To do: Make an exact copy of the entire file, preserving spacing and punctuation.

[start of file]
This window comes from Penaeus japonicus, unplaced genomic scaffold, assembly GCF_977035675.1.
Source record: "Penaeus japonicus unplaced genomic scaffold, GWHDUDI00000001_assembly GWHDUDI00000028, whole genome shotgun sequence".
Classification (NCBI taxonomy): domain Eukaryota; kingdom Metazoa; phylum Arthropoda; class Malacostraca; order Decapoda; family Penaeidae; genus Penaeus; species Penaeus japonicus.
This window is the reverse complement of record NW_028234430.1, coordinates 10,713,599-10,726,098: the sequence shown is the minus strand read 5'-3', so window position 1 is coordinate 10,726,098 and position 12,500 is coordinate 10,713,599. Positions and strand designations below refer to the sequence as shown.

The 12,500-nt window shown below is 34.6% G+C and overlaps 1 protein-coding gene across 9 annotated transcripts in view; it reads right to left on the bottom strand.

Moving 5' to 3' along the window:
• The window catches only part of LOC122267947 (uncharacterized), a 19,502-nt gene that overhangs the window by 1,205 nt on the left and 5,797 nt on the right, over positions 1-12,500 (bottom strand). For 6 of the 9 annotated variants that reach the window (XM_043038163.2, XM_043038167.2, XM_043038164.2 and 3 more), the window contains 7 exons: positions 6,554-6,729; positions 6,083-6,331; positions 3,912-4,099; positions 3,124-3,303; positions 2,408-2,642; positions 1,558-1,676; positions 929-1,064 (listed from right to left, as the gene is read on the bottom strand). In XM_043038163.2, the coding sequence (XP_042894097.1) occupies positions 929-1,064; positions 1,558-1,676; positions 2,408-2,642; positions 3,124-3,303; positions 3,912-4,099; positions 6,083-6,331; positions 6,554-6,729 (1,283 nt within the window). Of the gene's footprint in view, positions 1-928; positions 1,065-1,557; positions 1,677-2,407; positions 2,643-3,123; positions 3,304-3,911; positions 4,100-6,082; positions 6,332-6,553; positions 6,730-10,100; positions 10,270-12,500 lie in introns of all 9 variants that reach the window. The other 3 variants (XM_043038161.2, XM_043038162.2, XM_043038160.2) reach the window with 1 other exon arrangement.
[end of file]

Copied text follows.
This window comes from Penaeus japonicus, unplaced genomic scaffold, assembly GCF_977035675.1.
Source record: "Penaeus japonicus unplaced genomic scaffold, GWHDUDI00000001_assembly GWHDUDI00000028, whole genome shotgun sequence".
Classification (NCBI taxonomy): domain Eukaryota; kingdom Metazoa; phylum Arthropoda; class Malacostraca; order Decapoda; family Penaeidae; genus Penaeus; species Penaeus japonicus.
This window is the reverse complement of record NW_028234430.1, coordinates 10,713,599-10,726,098: the sequence shown is the minus strand read 5'-3', so window position 1 is coordinate 10,726,098 and position 12,500 is coordinate 10,713,599. Positions and strand designations below refer to the sequence as shown.

The 12,500-nt window shown below is 34.6% G+C and overlaps 1 protein-coding gene across 9 annotated transcripts in view; it reads right to left on the bottom strand.

Moving 5' to 3' along the window:
• The window catches only part of LOC122267947 (uncharacterized), a 19,502-nt gene that overhangs the window by 1,205 nt on the left and 5,797 nt on the right, over positions 1-12,500 (bottom strand). For 6 of the 9 annotated variants that reach the window (XM_043038163.2, XM_043038167.2, XM_043038164.2 and 3 more), the window contains 7 exons: positions 6,554-6,729; positions 6,083-6,331; positions 3,912-4,099; positions 3,124-3,303; positions 2,408-2,642; positions 1,558-1,676; positions 929-1,064 (listed from right to left, as the gene is read on the bottom strand). In XM_043038163.2, the coding sequence (XP_042894097.1) occupies positions 929-1,064; positions 1,558-1,676; positions 2,408-2,642; positions 3,124-3,303; positions 3,912-4,099; positions 6,083-6,331; positions 6,554-6,729 (1,283 nt within the window). Of the gene's footprint in view, positions 1-928; positions 1,065-1,557; positions 1,677-2,407; positions 2,643-3,123; positions 3,304-3,911; positions 4,100-6,082; positions 6,332-6,553; positions 6,730-10,100; positions 10,270-12,500 lie in introns of all 9 variants that reach the window. The other 3 variants (XM_043038161.2, XM_043038162.2, XM_043038160.2) reach the window with 1 other exon arrangement.